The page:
Uytengsu-Hamilton 22q11 Neuropsychiatry Research Program
The Stanford Maternal and Child Health Research Institute (MCHRI) Uytengsu-Hamilton 22q11 Neuropsychiatry Research Program aims to promote research to improve the neurocognitive outcomes and behavioral symptoms of 22q11.2 Deletion Syndrome with immediate (within 5 years) and long-term impact.
22q11.2 Deletion Syndrome (22q11.2DS) is a genetic disorder caused by a deletion on chromosome 22 (at location 22q11.2). The prevalence of 22q11.2DS is estimated to be 1:2000 to 1:4000 and the disorder is associated with a broad spectrum of symptoms including immune dysfunction, congenital heart disease, palatal abnormalities and endocrine dysfunction. Children with 22q11.2DS are at increased risk for developmental delay, learning disabilities, neurodevelopmental and neuropsychiatric disorders including attention-deficit / hyperactivity disorder (ADHD), autism spectrum disorder (ASD), anxiety and schizophrenia.
The 22q11 Neuropsychiatry Research Program's goals are to better understand the causes of neuropsychiatric disorders in 22q11.2DS, improve the neurocognitive outcomes and behavioral symptoms associated with 22q11.2DS, and help children and their families lead their lives to the fullest potential.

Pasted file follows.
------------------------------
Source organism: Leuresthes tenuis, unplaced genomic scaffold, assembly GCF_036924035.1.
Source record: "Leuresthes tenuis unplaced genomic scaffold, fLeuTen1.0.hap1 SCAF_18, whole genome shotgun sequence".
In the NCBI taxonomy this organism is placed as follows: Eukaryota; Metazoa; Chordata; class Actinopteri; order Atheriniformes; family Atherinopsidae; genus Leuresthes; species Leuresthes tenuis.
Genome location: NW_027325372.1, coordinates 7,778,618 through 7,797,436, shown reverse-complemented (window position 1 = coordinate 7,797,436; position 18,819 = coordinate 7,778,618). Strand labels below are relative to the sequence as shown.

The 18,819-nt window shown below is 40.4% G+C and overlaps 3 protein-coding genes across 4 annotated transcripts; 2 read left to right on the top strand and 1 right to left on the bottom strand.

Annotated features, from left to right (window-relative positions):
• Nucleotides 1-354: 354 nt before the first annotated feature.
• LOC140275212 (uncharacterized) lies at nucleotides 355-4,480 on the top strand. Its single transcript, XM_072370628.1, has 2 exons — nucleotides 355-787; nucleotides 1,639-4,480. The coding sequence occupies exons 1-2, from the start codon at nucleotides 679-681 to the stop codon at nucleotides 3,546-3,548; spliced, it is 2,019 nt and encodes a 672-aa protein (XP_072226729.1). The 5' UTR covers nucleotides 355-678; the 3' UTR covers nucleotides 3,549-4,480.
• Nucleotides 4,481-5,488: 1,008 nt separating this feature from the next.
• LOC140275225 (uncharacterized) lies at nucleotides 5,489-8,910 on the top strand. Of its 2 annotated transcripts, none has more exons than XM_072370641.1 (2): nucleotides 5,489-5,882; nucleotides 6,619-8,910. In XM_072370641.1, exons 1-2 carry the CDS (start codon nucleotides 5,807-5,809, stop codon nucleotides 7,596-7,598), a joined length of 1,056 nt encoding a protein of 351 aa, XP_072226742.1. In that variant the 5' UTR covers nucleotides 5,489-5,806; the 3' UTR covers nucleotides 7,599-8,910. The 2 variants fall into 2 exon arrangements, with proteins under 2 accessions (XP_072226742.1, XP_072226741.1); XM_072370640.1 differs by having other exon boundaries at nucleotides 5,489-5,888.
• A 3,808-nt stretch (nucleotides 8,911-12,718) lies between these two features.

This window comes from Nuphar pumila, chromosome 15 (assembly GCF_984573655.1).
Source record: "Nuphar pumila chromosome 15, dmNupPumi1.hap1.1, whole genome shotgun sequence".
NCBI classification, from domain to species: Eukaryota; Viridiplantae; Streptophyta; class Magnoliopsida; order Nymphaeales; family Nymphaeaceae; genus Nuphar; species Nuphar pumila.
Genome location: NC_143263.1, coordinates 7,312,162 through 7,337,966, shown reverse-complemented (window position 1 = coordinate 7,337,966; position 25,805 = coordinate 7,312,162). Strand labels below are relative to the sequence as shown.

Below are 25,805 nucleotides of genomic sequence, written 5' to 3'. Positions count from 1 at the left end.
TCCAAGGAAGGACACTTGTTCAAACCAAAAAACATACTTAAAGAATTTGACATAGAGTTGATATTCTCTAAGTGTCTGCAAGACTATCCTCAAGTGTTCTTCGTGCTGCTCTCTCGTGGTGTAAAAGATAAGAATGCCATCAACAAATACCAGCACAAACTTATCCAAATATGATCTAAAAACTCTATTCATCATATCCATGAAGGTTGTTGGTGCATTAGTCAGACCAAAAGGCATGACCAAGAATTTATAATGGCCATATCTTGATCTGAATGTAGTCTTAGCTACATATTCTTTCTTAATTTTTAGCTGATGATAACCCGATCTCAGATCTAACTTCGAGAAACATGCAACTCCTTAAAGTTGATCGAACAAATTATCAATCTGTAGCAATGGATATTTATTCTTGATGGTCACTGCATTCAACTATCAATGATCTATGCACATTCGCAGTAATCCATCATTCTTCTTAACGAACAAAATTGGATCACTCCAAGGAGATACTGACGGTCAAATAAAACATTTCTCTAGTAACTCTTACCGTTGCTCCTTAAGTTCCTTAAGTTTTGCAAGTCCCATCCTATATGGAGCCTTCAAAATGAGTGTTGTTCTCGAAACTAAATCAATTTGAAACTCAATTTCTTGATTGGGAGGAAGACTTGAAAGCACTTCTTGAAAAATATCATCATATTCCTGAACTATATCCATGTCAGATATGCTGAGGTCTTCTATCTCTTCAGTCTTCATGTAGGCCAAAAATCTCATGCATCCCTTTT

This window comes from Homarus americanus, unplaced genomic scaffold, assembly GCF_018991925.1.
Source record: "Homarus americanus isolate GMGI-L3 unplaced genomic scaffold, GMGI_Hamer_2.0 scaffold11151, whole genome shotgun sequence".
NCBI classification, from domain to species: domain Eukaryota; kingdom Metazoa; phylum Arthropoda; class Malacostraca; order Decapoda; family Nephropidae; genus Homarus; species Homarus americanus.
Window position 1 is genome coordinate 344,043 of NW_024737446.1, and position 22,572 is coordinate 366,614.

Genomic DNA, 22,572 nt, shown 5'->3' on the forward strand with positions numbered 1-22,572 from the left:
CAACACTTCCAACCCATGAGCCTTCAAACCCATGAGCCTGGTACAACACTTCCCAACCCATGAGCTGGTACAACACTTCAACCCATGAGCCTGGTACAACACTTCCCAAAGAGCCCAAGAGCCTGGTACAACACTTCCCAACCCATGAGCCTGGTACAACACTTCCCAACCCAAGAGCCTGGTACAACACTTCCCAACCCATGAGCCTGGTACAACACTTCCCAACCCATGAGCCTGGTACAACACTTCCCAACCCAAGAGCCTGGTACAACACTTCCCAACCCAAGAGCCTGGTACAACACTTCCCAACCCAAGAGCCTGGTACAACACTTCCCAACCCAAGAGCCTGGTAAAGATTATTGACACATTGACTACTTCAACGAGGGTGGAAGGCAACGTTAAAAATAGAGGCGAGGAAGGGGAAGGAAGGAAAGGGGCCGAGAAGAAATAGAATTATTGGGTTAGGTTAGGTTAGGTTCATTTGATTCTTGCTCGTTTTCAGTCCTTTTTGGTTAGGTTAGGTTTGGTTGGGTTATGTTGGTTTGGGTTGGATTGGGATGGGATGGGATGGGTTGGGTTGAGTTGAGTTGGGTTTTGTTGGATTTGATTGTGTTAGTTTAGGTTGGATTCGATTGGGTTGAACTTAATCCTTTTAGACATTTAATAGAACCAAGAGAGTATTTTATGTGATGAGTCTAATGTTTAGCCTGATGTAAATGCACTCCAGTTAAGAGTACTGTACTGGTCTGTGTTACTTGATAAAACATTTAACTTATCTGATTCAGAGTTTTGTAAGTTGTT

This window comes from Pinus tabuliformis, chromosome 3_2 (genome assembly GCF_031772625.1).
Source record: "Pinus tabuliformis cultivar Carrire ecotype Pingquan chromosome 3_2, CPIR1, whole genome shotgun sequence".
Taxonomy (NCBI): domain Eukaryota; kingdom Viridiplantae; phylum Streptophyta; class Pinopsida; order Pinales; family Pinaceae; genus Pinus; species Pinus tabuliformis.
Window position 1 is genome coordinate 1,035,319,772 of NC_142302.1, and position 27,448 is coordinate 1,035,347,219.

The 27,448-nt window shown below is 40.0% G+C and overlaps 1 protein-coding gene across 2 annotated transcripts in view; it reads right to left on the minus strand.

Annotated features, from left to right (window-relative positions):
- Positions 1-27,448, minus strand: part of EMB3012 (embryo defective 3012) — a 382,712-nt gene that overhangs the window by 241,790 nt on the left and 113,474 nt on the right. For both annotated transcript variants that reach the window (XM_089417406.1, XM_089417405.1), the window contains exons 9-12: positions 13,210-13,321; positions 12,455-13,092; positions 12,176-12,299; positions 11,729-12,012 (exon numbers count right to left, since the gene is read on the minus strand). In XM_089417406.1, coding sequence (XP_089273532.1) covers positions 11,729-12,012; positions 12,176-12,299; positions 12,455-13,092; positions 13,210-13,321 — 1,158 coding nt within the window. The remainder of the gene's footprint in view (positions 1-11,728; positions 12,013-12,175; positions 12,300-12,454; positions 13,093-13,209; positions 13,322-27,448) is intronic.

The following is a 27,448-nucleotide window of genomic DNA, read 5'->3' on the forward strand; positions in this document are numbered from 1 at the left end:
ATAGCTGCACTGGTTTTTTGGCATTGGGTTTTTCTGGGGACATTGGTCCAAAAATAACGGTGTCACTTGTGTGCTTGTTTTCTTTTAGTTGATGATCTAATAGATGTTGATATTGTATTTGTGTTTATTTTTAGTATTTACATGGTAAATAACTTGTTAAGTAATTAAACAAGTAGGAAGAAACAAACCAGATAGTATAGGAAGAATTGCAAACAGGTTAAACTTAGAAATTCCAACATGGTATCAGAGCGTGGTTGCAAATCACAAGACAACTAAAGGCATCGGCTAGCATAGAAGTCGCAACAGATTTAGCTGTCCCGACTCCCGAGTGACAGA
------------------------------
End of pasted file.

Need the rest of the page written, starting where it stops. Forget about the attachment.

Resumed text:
Research in 22q11 Deletion Syndrome
The MCHRI Uytengsu-Hamilton 22q11 Neuropsychiatry Research Awards Program will support innovative research projects of up to $150,000 per year for up to 2 years, with the potential to improve the neurocognitive outcomes and behavioral symptoms of 22q11.2 Deletion Syndrome with immediate (within 5 years) and long term impact. The Program will support research that could best (or only) be performed by faculty from different disciplines, utilizing a wide range of scientific approaches from basic stem cell biology, neuroscience, genetics and data science to clinical translational research, novel therapeutics and integrative medicine. Learn more.
Katja Weinacht, MD, PHD
Program Faculty Director
Assistant Professor, Pediatrics (Stem Cell Transplantation), Stanford School of Medicine